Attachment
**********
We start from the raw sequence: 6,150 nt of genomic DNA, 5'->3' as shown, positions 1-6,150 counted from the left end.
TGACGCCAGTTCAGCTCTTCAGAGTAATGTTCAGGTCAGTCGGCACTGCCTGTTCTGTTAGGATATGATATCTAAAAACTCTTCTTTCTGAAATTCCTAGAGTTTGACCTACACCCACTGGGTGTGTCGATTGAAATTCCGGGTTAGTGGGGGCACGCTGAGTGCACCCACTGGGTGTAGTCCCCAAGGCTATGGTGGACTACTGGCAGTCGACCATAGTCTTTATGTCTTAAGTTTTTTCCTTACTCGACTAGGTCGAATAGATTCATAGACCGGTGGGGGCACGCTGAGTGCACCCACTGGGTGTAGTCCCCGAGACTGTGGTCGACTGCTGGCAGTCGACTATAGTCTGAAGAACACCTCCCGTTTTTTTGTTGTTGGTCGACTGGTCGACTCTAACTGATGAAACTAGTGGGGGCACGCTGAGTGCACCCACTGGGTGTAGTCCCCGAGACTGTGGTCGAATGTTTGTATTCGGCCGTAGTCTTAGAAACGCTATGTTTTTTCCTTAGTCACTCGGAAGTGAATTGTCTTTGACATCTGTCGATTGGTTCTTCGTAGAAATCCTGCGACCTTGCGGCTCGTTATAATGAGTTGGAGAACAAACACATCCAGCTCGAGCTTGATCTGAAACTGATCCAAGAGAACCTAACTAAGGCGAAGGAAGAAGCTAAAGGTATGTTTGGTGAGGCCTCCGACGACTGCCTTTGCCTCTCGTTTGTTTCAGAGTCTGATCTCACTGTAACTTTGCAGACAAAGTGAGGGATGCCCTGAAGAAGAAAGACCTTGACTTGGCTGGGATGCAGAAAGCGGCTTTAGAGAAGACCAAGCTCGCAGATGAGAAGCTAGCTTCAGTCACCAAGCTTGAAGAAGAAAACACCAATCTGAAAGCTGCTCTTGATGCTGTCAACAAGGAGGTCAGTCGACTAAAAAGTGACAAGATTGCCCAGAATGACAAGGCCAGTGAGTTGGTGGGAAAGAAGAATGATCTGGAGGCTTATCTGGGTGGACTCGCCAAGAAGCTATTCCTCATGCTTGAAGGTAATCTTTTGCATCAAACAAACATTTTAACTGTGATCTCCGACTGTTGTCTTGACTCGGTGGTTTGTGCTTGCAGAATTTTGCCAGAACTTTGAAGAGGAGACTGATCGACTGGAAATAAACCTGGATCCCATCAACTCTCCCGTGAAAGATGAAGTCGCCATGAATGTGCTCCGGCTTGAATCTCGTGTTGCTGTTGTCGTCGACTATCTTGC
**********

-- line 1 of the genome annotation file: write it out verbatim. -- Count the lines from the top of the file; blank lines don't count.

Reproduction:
We start from the raw sequence: 6,150 nt of genomic DNA, 5'->3' as shown, positions 1-6,150 counted from the left end.